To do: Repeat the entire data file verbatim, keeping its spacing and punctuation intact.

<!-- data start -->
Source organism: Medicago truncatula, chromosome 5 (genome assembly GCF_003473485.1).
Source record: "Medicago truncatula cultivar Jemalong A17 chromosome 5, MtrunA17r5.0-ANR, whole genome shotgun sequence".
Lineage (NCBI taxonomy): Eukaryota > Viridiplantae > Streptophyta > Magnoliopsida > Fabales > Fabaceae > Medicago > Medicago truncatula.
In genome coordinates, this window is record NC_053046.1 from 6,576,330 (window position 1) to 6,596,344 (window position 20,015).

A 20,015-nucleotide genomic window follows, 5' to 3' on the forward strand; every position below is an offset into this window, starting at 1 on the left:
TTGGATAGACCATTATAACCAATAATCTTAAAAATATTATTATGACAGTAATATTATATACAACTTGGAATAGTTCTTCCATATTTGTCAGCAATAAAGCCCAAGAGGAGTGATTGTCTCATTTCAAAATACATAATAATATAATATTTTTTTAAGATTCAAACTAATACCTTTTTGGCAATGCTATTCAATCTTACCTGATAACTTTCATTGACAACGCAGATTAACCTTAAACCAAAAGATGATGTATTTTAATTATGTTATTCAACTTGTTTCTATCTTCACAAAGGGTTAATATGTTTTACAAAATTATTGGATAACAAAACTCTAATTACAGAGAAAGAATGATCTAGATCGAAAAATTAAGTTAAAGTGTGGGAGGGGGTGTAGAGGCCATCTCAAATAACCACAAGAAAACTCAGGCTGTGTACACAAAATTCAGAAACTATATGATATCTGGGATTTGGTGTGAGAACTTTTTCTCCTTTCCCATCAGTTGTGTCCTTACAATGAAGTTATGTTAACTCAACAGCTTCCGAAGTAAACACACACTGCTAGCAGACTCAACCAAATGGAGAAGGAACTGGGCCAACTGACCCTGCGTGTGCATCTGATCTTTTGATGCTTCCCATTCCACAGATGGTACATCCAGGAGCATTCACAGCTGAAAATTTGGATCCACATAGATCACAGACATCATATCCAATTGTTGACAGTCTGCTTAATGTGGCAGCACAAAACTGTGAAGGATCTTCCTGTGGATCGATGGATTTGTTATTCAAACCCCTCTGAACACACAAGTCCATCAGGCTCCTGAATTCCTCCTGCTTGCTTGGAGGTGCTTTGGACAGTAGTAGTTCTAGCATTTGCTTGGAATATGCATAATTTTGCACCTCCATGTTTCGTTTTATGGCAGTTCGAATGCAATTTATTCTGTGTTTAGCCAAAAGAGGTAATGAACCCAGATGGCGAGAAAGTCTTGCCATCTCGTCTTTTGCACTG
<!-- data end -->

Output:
Source organism: Medicago truncatula, chromosome 5 (genome assembly GCF_003473485.1).
Source record: "Medicago truncatula cultivar Jemalong A17 chromosome 5, MtrunA17r5.0-ANR, whole genome shotgun sequence".
Lineage (NCBI taxonomy): Eukaryota > Viridiplantae > Streptophyta > Magnoliopsida > Fabales > Fabaceae > Medicago > Medicago truncatula.
In genome coordinates, this window is record NC_053046.1 from 6,576,330 (window position 1) to 6,596,344 (window position 20,015).

A 20,015-nucleotide genomic window follows, 5' to 3' on the forward strand; every position below is an offset into this window, starting at 1 on the left:
TTGGATAGACCATTATAACCAATAATCTTAAAAATATTATTATGACAGTAATATTATATACAACTTGGAATAGTTCTTCCATATTTGTCAGCAATAAAGCCCAAGAGGAGTGATTGTCTCATTTCAAAATACATAATAATATAATATTTTTTTAAGATTCAAACTAATACCTTTTTGGCAATGCTATTCAATCTTACCTGATAACTTTCATTGACAACGCAGATTAACCTTAAACCAAAAGATGATGTATTTTAATTATGTTATTCAACTTGTTTCTATCTTCACAAAGGGTTAATATGTTTTACAAAATTATTGGATAACAAAACTCTAATTACAGAGAAAGAATGATCTAGATCGAAAAATTAAGTTAAAGTGTGGGAGGGGGTGTAGAGGCCATCTCAAATAACCACAAGAAAACTCAGGCTGTGTACACAAAATTCAGAAACTATATGATATCTGGGATTTGGTGTGAGAACTTTTTCTCCTTTCCCATCAGTTGTGTCCTTACAATGAAGTTATGTTAACTCAACAGCTTCCGAAGTAAACACACACTGCTAGCAGACTCAACCAAATGGAGAAGGAACTGGGCCAACTGACCCTGCGTGTGCATCTGATCTTTTGATGCTTCCCATTCCACAGATGGTACATCCAGGAGCATTCACAGCTGAAAATTTGGATCCACATAGATCACAGACATCATATCCAATTGTTGACAGTCTGCTTAATGTGGCAGCACAAAACTGTGAAGGATCTTCCTGTGGATCGATGGATTTGTTATTCAAACCCCTCTGAACACACAAGTCCATCAGGCTCCTGAATTCCTCCTGCTTGCTTGGAGGTGCTTTGGACAGTAGTAGTTCTAGCATTTGCTTGGAATATGCATAATTTTGCACCTCCATGTTTCGTTTTATGGCAGTTCGAATGCAATTTATTCTGTGTTTAGCCAAAAGAGGTAATGAACCCAGATGGCGAGAAAGTCTTGCCATCTCGTCTTTTGCACTG